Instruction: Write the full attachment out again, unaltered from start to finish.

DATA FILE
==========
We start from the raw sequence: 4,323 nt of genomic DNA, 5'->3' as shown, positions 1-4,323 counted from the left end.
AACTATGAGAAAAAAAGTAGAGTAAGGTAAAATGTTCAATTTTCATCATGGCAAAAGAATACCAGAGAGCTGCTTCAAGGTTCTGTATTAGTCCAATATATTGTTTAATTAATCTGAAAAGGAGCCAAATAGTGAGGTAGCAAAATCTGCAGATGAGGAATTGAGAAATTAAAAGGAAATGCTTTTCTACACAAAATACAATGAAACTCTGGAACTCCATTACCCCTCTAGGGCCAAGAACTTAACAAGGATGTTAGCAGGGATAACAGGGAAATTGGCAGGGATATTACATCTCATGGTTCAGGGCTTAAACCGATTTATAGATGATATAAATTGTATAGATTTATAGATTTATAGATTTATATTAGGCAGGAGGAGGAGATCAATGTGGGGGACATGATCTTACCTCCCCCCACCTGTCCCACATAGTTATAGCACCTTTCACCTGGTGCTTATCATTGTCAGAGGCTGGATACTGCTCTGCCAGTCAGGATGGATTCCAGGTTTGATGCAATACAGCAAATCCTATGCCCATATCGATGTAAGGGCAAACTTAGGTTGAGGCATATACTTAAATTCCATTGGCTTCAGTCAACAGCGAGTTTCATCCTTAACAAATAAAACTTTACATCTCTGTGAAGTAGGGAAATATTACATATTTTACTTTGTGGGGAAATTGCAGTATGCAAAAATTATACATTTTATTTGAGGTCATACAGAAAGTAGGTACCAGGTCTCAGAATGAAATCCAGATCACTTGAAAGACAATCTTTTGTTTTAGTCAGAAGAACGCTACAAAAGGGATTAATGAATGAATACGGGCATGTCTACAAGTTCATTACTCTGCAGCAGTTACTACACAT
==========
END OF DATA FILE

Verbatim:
We start from the raw sequence: 4,323 nt of genomic DNA, 5'->3' as shown, positions 1-4,323 counted from the left end.
AACTATGAGAAAAAAAGTAGAGTAAGGTAAAATGTTCAATTTTCATCATGGCAAAAGAATACCAGAGAGCTGCTTCAAGGTTCTGTATTAGTCCAATATATTGTTTAATTAATCTGAAAAGGAGCCAAATAGTGAGGTAGCAAAATCTGCAGATGAGGAATTGAGAAATTAAAAGGAAATGCTTTTCTACACAAAATACAATGAAACTCTGGAACTCCATTACCCCTCTAGGGCCAAGAACTTAACAAGGATGTTAGCAGGGATAACAGGGAAATTGGCAGGGATATTACATCTCATGGTTCAGGGCTTAAACCGATTTATAGATGATATAAATTGTATAGATTTATAGATTTATAGATTTATATTAGGCAGGAGGAGGAGATCAATGTGGGGGACATGATCTTACCTCCCCCCACCTGTCCCACATAGTTATAGCACCTTTCACCTGGTGCTTATCATTGTCAGAGGCTGGATACTGCTCTGCCAGTCAGGATGGATTCCAGGTTTGATGCAATACAGCAAATCCTATGCCCATATCGATGTAAGGGCAAACTTAGGTTGAGGCATATACTTAAATTCCATTGGCTTCAGTCAACAGCGAGTTTCATCCTTAACAAATAAAACTTTACATCTCTGTGAAGTAGGGAAATATTACATATTTTACTTTGTGGGGAAATTGCAGTATGCAAAAATTATACATTTTATTTGAGGTCATACAGAAAGTAGGTACCAGGTCTCAGAATGAAATCCAGATCACTTGAAAGACAATCTTTTGTTTTAGTCAGAAGAACGCTACAAAAGGGATTAATGAATGAATACGGGCATGTCTACAAGTTCATTACTCTGCAGCAGTTACTACACAT